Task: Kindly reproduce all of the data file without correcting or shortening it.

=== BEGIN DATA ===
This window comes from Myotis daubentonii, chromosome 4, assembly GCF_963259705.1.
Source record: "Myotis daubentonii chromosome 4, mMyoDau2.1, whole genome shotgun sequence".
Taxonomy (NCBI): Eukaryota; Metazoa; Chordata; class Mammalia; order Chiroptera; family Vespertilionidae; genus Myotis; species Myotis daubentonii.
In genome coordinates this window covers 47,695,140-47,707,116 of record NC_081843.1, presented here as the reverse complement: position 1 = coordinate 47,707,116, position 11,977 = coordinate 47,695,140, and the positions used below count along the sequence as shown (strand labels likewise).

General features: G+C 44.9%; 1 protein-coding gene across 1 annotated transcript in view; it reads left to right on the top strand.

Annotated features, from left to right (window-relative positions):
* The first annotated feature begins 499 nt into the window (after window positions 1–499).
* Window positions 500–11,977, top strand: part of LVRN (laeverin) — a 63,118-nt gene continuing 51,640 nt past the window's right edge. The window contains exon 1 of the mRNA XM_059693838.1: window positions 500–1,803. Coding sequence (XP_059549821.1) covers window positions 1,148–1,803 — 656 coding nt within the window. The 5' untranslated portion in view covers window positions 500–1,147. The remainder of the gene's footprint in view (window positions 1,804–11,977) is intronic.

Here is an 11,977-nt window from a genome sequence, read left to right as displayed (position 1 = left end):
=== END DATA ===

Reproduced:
This window comes from Myotis daubentonii, chromosome 4, assembly GCF_963259705.1.
Source record: "Myotis daubentonii chromosome 4, mMyoDau2.1, whole genome shotgun sequence".
Taxonomy (NCBI): Eukaryota; Metazoa; Chordata; class Mammalia; order Chiroptera; family Vespertilionidae; genus Myotis; species Myotis daubentonii.
In genome coordinates this window covers 47,695,140-47,707,116 of record NC_081843.1, presented here as the reverse complement: position 1 = coordinate 47,707,116, position 11,977 = coordinate 47,695,140, and the positions used below count along the sequence as shown (strand labels likewise).

General features: G+C 44.9%; 1 protein-coding gene across 1 annotated transcript in view; it reads left to right on the top strand.

Annotated features, from left to right (window-relative positions):
* The first annotated feature begins 499 nt into the window (after window positions 1–499).
* Window positions 500–11,977, top strand: part of LVRN (laeverin) — a 63,118-nt gene continuing 51,640 nt past the window's right edge. The window contains exon 1 of the mRNA XM_059693838.1: window positions 500–1,803. Coding sequence (XP_059549821.1) covers window positions 1,148–1,803 — 656 coding nt within the window. The 5' untranslated portion in view covers window positions 500–1,147. The remainder of the gene's footprint in view (window positions 1,804–11,977) is intronic.

Here is an 11,977-nt window from a genome sequence, read left to right as displayed (position 1 = left end):